Gmail (and perhaps other services) may not like it that you are attempting to send mail this way as it could be deemed insecure by their standards, and would block your attempt i.e. nothing will happen on the screen or someplace of the whole process would block your authentication. Also your POP3 must be enabled.

To counter that see here. (If you want to be on the safe side, then create a dummy Gmail account)

  • Sending mail from Ubuntu (local) works. But what if I want my Windows to use this machine to send mail (PHP also)? How do I configure that?
    – JM at Work
    Jun 14, 2011 at 3:15
  • Not sure I get the question. You can sand from your Ubuntu machine. Now what you want to do is send mal via that Ubuntu machine from your Windows PC via php? Is that correct?
    – con-f-use
    May 8, 2012 at 13:04
  • 2
    Now the package libsasl2 doesn't exist. I am using 11.04. Its libsasl2-2 as per updated package.. Jul 23, 2012 at 13:46

PHP requires an SMTP client to send mail. You could install a full-featured mail transfer agent (MTA) like Postfix to serve this function, but it's overkill if you only need to send mail through PHP. Instead, install msmtp. It's lightweight and much simpler to configure.

Install msmtp

sudo apt-get install msmtp-mta ca-certificates

Configure it

Create a new configuration file:

sudo vi /etc/msmtprc

...with the following configuration information:

# Set defaults.

# Enable or disable TLS/SSL encryption.
tls on
tls_starttls on
tls_trust_file /etc/ssl/certs/ca-certificates.crt

# Set up a default account's settings.
account default
host <smtp.example.net>
port 587
auth on
user <[email protected]>
password <password>
from <[email protected]>
syslog LOG_MAIL

You need to replace the configuration data represented by everything within "<" and ">" (inclusive, remove these). For host/username/password, use your normal credentials for sending mail through your mail provider.

Tell PHP to use it

sudo vi /etc/php5/apache2/php.ini

Add this single line:

sendmail_path = /usr/bin/msmtp -t
  • Of course, 'sudo vi /etc/php5/conf.d' without a php.ini won't work. In my case (Ubuntu), I had to edit '/etc/php5/apache2/php.ini' and also restart apache 'sudo /etc/init.d/apache2 reload' in order for it to work.
    – Dejan
    Dec 11, 2012 at 14:01
  • 1
    BTW, you can test your msmtprc config using: cat <<EOF | msmtp <[email protected]> Subject: test This is a test! EOF
    – Dejan
    Dec 11, 2012 at 14:06
  • Would be nice, but it's not working for me. Nothing appears in its log. It seems totally fine, but no dice. Dec 20, 2012 at 1:58
  • 2
    To make msmtp available system-wide, install "msmtp-mta".
    – colan
    Dec 13, 2013 at 21:27
  • 1
    In case you a too literal like me in following instructions, you don't actually keep the < > brackets in the config file. Took me a good 20 minutes to figure that out
    – Zack
    Sep 25, 2015 at 1:39

Should be a simple fix. You just need to install Postfix which does the actual emailing.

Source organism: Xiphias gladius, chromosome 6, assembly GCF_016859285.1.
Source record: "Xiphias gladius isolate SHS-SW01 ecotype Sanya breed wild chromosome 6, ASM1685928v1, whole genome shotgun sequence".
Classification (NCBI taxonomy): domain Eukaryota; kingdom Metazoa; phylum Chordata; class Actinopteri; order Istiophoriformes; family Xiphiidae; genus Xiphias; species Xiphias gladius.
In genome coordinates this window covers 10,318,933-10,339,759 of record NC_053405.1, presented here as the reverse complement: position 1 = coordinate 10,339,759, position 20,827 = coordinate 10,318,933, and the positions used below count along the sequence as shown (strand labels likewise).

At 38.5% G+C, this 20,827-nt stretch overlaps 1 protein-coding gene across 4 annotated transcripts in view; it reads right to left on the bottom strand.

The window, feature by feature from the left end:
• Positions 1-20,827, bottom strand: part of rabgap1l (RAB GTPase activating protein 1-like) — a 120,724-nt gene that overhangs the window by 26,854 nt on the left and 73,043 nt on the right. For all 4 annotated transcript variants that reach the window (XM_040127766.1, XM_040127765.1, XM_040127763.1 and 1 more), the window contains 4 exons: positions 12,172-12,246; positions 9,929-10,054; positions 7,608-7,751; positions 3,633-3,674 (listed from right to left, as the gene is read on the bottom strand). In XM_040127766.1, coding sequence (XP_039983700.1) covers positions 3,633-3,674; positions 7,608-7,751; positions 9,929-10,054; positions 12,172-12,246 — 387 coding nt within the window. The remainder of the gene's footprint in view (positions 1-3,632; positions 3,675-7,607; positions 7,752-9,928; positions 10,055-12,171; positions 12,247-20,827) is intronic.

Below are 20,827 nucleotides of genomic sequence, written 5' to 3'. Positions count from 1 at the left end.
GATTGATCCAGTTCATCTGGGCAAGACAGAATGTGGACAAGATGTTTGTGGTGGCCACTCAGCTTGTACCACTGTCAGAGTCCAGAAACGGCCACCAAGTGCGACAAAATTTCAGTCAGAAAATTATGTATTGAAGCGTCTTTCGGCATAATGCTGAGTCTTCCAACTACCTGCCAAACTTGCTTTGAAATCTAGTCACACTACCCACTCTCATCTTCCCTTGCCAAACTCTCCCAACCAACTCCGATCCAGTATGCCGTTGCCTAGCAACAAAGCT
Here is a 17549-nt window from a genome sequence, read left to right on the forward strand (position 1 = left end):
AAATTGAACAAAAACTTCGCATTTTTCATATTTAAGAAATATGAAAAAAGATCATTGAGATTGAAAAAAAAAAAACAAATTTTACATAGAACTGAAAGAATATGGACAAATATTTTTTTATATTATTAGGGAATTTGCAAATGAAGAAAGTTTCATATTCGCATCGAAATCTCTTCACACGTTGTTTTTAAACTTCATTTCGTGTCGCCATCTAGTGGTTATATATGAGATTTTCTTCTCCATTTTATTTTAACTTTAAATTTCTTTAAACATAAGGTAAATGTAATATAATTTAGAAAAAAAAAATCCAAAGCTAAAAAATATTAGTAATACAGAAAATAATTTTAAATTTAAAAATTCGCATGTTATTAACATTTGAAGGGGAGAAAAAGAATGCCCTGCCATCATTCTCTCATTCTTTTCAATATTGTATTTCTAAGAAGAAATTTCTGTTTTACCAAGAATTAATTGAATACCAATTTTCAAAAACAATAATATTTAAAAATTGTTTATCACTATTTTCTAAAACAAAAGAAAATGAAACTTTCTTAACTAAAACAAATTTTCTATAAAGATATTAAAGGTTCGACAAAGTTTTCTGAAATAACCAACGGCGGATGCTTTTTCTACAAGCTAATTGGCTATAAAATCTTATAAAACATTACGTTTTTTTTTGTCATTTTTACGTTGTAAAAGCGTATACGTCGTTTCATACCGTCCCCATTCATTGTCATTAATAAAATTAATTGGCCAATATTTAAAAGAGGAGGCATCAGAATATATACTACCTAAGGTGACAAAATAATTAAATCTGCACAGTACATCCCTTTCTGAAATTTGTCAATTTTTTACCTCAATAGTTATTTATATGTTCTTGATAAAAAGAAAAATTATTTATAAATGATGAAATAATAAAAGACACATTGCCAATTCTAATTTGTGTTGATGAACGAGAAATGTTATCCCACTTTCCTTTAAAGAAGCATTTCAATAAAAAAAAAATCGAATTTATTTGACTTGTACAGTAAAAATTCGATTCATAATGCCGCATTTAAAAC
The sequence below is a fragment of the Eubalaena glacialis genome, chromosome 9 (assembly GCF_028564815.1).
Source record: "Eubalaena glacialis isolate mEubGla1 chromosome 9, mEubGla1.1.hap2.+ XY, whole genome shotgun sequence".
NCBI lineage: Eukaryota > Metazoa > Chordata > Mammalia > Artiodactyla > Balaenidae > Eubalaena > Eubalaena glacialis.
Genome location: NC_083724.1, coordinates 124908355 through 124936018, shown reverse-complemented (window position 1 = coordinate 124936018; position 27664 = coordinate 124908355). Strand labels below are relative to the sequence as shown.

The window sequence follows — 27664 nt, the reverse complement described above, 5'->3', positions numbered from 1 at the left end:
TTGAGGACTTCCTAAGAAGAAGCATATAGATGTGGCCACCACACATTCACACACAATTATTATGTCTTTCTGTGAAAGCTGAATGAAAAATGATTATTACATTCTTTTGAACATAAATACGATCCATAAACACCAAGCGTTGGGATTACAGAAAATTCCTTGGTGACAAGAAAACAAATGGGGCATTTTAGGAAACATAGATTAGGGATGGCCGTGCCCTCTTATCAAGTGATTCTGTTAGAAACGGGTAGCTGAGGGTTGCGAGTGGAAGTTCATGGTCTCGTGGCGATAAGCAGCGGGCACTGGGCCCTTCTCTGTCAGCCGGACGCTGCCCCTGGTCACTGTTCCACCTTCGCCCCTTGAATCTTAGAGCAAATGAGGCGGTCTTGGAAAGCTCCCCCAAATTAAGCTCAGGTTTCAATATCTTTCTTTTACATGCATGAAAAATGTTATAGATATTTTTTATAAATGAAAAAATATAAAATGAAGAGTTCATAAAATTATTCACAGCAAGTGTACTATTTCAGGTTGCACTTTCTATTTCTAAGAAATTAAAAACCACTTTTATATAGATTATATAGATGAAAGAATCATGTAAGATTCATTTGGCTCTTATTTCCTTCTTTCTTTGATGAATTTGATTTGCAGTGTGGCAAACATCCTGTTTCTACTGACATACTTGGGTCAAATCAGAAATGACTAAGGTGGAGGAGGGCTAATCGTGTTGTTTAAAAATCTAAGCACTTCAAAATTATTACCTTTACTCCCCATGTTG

sudo apt-get install postfix

You want to run that from a terminal (and not the software centre) because it needs to ask you a few setup questions. You should be find to just accept all the defaults (local-only, etc).


This is an old question and there are worthy answers above, but I needed exim for my environment. Also, confirm you have sendmail installed in the first place ($ which sendmail -- should return something like /usr/sbin/sendmail). I found a good guide at linode.com, but the gist is:

apt-get install exim4-daemon-light mailutils

followed by:

dpkg-reconfigure exim4-config

which will get you to an interactive editor.


Great answer, con-f-use.

I have one thing to add about the "dummy gmail account":

This is highly recommended because you have to configure your gmail account to allow less secure applications: https://www.google.com/settings/u/0/security/lesssecureapps Otherwise you will get a "please log in using your web browser and then try again" error in your /var/log/mail.log file.

also I found that I get a timeout error unless I send the gmail smtp sever my root certificate. To do this:

sudo nano /etc/postfix/main.cf

add the following to the bottom of the file

smtp_tls_CAfile = /etc/postfix/cacert.pem

Then copy the thawte root cert to the cacert.pem file:

cat /etc/ssl/certs/thawte_Primary_Root_CA.pem | sudo tee -a /etc/postfix/cacert.pem

Here is the link I used : Configure Postfix to Use Gmail SMTP on Ubuntu | EasyEngine

Hopefully this saves someone a few hair follicles...


I found the solutions provided by Dima L. is the most easiest way & lightweight to system.

Just some addition for more clarity on setting. You should comment hostname in /etc/ssmtp/ssmtp.conf file. The sample ssmtp.conf file is as below:

# Config file for sSMTP sendmail
# The person who gets all mail for userids < 1000
# Make this empty to disable rewriting.

# The place where the mail goes. The actual machine name is required no 
# MX records are consulted. Commonly mailhosts are named mail.domain.com
[email protected]

# Where will the mail seem to come from?

# The full hostname

# Are users allowed to set their own From: address?
# YES - Allow the user to specify their own From: address
# NO - Use the system generated From: address